She also noted that “management and leadership as different kinds of work, not different kinds of people. Management aims to ensure efficiency through routine planning, organising and co-ordinating; leadership aims to create change by envisioning a better future, aligning those who can make it happen, or block it, and inspiring them to do it.” She drew from retired Harvard Professor John Kotter who urged that companies “require a mix of both, the right dose depending on context: the more complexity — more products, geographies, units — the more management is needed; the more volatile the environment, the more leadership is required.”
However I found her greatest insight was “When managing, one works within one’s sphere of formal authority; when leading, one influences and motivates outside and beyond, since many crucial stakeholders are external.” This would seem to me to be an excellent description of at least two hats that any CCO or compliance practitioner must wear. As a leader, you must focus on long term thinking and planning. What is your 1 or 3 or 5-year plan for your company’s compliance program? Have you planned this out? How about committing it in writing? If you answered yes to all the above, have you presented it to the Audit Committee or the full Board of Directors? If it is simply an aspirational document sitting on your desk, it is not moving the ball forward too much.
As a leader have you gone out and visited your troops in the field? How have you worked with the business unit managers to help them achieve their sales goals from the compliance perspective? As a CCO have you inspired any employees to #Dotherightthing, through the use of innovative social media techniques to spread the culture of compliance in your organization? As a leader in compliance you are only limited by your imagination and that is certainly one way a CCO or compliance practitioner can lead; through imaginative innovation.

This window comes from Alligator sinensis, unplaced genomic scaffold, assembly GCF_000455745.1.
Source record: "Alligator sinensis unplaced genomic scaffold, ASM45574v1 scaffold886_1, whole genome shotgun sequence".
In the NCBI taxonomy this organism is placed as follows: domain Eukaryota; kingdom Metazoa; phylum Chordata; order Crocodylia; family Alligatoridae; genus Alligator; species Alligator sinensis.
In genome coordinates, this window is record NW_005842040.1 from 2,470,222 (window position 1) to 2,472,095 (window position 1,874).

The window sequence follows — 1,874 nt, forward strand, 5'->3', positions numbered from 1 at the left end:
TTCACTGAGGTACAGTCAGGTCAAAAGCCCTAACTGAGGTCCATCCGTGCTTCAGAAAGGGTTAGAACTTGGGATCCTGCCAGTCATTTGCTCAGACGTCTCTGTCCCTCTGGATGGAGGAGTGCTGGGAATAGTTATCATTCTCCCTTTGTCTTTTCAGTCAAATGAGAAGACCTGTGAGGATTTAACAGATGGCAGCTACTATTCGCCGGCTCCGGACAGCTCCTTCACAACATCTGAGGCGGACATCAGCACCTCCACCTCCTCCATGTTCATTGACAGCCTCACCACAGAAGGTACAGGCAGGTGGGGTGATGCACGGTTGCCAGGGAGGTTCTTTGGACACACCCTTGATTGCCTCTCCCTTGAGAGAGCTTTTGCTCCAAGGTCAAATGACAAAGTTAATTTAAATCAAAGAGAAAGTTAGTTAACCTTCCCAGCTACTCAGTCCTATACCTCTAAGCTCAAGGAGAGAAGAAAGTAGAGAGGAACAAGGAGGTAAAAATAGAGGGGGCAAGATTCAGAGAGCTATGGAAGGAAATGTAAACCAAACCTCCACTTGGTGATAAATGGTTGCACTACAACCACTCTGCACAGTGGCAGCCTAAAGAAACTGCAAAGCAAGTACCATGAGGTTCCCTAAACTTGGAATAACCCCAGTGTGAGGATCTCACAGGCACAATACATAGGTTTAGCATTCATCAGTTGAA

Yet there is another role for a CCO or compliance practitioner and that is managing. Mangers work through process. Much of any company’s best practices compliance program is through process, such as internal controls. Compliance management should work through technology and other routines to create greater efficiencies around risk management.
If it is not clear that compliance is clearly a mix of both strategies; consider this from Ibarra’s piece where she quoted Patrick Cescau, former Unilever chief executive and InterContinental Hotels Group chairman, who said, “It’s putting the strategy into action, embedding it in the fabric of the organisation and making it happen that is hard. For that you also need managerial qualities.” The compliance function must work to inspire and put the processes into place that allow prevention, detection and remediation if a violation occurs. Clearly there must be “rules and hierarchal relations that limit personal discretion” but at the end of the day, employees must want to do the right thing. As a CCO you need to be able to inspire employees with your vision of how compliance can be burned into the DNA of your organization.
In honor of Fred Thompson, I would ask ‘what is your plan’?
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© Thomas R. Fox, 2015